A few years ago, near the beginning of our homeschool journey, a notice went out on a Yahoo group about a homeschool class at someone's house. She was going to help the kids make art out of garbage! Ok it was recyclables, not actual trash. But art was something we were lacking in our homeschool and to have someone help us would be great! So we signed up.
We went to Ros and Bia's giant house and were pleased to find an arts and crafts room upstairs. Ros had great ideas on making interesting art projects out of recyclables. We were told to bring some catalogs that first day. We were somehow going to make baskets out of these. The girls ripped out pages of their American Girl doll catalog and rolled them up around a dowel. And then, it happened.
Ros handed my children a hot glue gun.
Agreed, Elmer's glue would not have held this. But they are mere children, Ros! How could you? And we only just met. Here are the thoughts running through my head:
"Ok, stay calm. I barely know Ros and shouldn't yell at her, in her own house that she has graciously opened." "Can I shriek with fear?" "Can I grab the glue gun and with my control-freakishness say that I will glue for them?" "How much will the trip to the Emergency Room cost?"
While I struggled with the apparent lack in Ros' judgement, Lainie had already glued her papers into rolls. Oh. OK. She wasn't blistered. She still had her eyes. (How could a glue gun shoot out your eyes? I don't know, but it could.) Granted, Lea needed some help because of her fine motor challenges. But she did WAY more than I would have let her try! And she, too, was fine. They were more than fine. They were in fact quite proud of themselves! They continued rolling the pages and gluing, and then glued them together to make awesome baskets. We went home with a sense of accomplishment! Well, they did. I went home thinking I was a freak.
So the next week, you would think I would be more calm. You would think I would have remembered that it's ok for the kids to try something dangerous, since there are adults there teach them how to do it safely. I thought I was fine.
Then Ros handed them hammers, giant nails and awls.
What? This was supposed to be make-a-person-out-of-plastic-bottles day! Where was the glue gun? I was ready for the glue gun. Ros explained that the bottles would be held together with string, so we had to punch holes in the them.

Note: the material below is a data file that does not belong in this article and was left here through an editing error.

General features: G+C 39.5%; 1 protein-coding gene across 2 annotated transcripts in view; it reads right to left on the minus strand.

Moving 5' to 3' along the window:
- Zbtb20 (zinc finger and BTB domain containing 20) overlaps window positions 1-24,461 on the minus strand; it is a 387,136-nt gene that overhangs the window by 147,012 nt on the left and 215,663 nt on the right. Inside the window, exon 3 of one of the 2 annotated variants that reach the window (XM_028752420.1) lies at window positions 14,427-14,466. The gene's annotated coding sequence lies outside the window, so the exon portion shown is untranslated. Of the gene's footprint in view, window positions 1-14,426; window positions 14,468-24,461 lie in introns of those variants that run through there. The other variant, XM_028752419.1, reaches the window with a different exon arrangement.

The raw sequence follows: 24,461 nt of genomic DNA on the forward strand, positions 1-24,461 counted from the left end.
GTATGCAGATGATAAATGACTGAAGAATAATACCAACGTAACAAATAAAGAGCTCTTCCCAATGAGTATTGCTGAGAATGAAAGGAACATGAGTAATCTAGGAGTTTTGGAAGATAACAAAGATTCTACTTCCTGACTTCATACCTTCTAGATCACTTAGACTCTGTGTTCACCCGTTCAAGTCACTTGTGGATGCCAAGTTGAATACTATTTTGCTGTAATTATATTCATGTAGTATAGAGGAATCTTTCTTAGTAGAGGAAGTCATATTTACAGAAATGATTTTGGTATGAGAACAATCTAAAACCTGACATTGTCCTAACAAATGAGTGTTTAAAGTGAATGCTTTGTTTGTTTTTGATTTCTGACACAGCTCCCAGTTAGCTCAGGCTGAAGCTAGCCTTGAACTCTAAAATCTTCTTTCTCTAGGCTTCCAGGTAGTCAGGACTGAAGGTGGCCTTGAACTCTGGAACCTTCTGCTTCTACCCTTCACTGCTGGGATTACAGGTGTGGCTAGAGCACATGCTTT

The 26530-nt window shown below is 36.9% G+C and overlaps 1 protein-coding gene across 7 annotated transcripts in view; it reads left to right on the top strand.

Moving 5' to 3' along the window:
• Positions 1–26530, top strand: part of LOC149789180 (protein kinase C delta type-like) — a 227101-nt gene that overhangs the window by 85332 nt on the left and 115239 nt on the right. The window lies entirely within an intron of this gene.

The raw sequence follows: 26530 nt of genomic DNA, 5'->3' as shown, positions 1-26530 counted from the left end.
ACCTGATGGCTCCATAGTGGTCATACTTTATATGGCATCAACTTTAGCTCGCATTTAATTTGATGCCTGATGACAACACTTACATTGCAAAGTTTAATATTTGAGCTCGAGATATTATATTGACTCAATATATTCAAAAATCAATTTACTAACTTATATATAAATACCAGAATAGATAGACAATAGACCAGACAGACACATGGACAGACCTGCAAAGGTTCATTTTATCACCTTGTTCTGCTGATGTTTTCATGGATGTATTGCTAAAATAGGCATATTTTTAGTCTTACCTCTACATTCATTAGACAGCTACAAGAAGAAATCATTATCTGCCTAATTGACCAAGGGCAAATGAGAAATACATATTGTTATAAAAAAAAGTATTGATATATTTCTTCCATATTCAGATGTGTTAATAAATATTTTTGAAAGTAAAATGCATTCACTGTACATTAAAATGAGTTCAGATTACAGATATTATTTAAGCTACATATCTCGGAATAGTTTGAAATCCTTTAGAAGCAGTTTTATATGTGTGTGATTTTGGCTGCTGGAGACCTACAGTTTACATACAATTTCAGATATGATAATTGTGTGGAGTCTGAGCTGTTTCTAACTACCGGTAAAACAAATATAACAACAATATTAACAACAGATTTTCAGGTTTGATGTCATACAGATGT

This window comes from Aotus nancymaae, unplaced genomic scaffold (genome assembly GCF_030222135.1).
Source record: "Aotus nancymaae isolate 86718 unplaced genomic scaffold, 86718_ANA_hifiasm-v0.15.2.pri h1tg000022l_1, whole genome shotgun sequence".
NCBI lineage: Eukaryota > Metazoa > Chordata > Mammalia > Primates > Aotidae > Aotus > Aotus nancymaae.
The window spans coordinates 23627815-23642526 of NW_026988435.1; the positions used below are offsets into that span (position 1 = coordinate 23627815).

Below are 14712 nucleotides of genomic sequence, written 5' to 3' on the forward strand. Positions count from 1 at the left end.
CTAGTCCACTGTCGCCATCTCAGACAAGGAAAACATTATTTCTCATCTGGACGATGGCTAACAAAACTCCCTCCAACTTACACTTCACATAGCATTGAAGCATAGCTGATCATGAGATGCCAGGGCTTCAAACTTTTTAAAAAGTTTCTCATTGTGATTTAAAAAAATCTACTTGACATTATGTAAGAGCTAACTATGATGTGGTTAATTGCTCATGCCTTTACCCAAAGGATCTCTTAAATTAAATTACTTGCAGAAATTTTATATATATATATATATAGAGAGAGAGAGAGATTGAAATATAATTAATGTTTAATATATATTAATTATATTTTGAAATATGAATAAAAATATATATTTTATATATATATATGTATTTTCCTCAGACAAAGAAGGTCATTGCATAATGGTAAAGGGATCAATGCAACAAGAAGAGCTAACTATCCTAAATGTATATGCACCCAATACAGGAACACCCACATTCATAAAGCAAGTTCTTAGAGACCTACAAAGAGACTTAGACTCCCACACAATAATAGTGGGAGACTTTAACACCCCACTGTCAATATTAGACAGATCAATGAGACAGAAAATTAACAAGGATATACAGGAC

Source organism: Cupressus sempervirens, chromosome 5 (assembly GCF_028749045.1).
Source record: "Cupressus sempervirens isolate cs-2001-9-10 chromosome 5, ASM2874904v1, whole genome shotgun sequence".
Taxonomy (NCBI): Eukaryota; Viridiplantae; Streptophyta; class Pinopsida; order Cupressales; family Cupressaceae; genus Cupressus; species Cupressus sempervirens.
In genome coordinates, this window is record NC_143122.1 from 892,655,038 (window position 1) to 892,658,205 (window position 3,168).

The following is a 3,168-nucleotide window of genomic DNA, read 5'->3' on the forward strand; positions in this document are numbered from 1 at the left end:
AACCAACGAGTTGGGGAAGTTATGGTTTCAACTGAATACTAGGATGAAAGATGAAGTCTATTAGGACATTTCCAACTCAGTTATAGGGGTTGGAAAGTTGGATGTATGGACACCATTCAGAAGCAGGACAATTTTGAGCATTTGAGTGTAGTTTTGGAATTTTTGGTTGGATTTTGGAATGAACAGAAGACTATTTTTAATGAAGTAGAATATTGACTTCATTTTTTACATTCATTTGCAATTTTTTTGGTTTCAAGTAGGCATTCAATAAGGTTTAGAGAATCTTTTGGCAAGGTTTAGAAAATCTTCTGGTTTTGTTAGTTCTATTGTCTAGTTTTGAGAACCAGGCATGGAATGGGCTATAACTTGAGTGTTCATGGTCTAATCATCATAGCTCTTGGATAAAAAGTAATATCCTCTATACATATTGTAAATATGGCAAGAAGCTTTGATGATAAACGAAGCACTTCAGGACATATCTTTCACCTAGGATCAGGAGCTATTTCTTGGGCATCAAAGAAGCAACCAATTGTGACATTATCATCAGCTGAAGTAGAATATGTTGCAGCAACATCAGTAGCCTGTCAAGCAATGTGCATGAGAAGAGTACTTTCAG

"Ok I can handle this." "No I can't." "They will make holes in their skin." "They will lose an eye for sure with this one." "How will I explain this in the ER? Yes doctor, I gave my babies sharp objects to poke things with."
By the time I was done with this silent rant, they had both poked some holes in their bottles. And they were fine. They STILL had their eyes! They weren't even bleeding.
We left that day with the cutest plastic people I ever did see! And I came away from these few weeks with something arguably even better: a trust in my children and their ability to try things. Their excitement to try something new. The fact that they don't have to grow up to be the unadventurous, scared Control Freak that I am! It's ok to let them try something that seems dangerous. Isn't it in fact better to let them try it with me present? And most importantly, I learned that our homeschooling journey is just that...OUR journey. It isn't about what I want for them, what I think they should do. It's about taking an interest they have and running with it.
The whole Glue Gun Incident sparked months and months of glue gunning at our house. My girls made houses out of shoeboxes for people they made. They made Barbie furniture. They made rooms for American Girl dolls; how ironic, since it all started with that catalog. It was still a bit scary for me, but the hours and hours of fun they had made it all worth it. I am still unadventurous myself, but I try hard to let their adventurous spirits shine through.